After my book launch, we went to see Toy Story 4. I figured it would be a good way to recoup after all the peopling I had done. Introvert therapy.
We went to see Toy Story 1 before we had children. We love movies and the fact that it was a kids movie was irrelevant. It was 1995 and Toy Story was the first-ever digitally animated feature and it was getting good reviews.
Just around the corner were two children born in 1996 and 1997 so when Toy Story 2 came out in 1999 we could all be in the cinema together. Toy Story 1 was in the house on DVD, a staple played over and over.
Mr 1997’s first toy request was Buzz Lightyear. I think Mr 1997 was disappointed that Buzz was just a toy. Real and not real are blurred when you are 3 years old.
Then there was the miniature Buzz that came free with some fast food. Mr 1997 fell asleep with this Buzz gripped in his hand. There was a frantic search in a holiday unit and this miniature Buzz almost became a lost toy (He was under the bed)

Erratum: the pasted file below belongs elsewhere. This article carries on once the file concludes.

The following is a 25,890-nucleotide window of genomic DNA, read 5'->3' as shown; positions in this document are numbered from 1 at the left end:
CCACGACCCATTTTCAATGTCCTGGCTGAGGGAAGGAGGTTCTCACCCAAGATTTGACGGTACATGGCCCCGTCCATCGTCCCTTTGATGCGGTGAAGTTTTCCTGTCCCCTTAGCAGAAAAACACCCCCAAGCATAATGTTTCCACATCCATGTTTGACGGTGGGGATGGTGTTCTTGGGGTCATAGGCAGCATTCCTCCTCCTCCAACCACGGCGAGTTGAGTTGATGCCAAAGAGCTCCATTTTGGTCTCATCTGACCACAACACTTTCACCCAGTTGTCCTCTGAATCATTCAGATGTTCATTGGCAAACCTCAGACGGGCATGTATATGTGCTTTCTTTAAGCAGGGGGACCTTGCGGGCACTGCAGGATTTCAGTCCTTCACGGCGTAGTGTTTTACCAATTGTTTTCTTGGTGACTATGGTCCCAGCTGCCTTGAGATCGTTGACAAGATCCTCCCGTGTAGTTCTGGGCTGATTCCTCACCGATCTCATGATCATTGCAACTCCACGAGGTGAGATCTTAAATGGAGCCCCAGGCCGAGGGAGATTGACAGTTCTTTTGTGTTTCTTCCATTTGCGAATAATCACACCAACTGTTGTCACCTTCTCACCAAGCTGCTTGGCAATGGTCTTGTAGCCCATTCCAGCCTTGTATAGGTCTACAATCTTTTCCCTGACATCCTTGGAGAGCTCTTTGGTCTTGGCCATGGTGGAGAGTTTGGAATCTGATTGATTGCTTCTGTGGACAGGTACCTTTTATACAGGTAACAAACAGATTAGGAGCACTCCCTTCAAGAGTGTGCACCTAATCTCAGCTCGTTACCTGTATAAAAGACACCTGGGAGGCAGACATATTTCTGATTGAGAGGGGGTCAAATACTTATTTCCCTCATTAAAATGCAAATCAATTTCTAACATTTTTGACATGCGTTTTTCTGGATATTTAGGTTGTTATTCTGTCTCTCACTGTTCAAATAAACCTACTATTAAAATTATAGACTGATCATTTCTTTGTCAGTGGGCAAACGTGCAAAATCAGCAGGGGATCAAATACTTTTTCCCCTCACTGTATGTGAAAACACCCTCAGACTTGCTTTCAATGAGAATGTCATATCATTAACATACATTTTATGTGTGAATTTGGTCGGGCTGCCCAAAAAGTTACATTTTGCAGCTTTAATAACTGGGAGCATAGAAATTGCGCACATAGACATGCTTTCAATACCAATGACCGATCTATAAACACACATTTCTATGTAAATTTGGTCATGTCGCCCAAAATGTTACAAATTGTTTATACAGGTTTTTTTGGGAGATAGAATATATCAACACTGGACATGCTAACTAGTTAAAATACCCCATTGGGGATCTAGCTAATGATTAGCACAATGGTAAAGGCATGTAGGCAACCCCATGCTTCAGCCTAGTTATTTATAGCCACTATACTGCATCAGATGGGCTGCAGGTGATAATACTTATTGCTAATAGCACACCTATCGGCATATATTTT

By 2010 when Toy Story 3 came out (do that maths) we went to the cinema with children in their early teens. ‘Its a kids movie’ was still irrelevant. I think 3 is the scariest of the franchise. That incinerator! Adolescence can be a scary time too, into the unknown with pecking orders and bullies. You’re in or you’re out – you’re in the nasty room or the good room.
Here is 2019 and we have adult children. Our family are all still in the cinema watching Toy Story. 4. (SPOILER FOLLOWS)
In this film, Woody chooses to go out into the world – to be independent, just like all the children now in their early 20’s who first gripped Buzz to help them sleep and wept over lost toys.
This is good story-telling for any age.
One thought on “For the love of Toy Story”
Remember the trip home from Howard and the ‘I Spy’ game in the car every answer from Mr 1997 was Buzz Lightyear no matter the letter.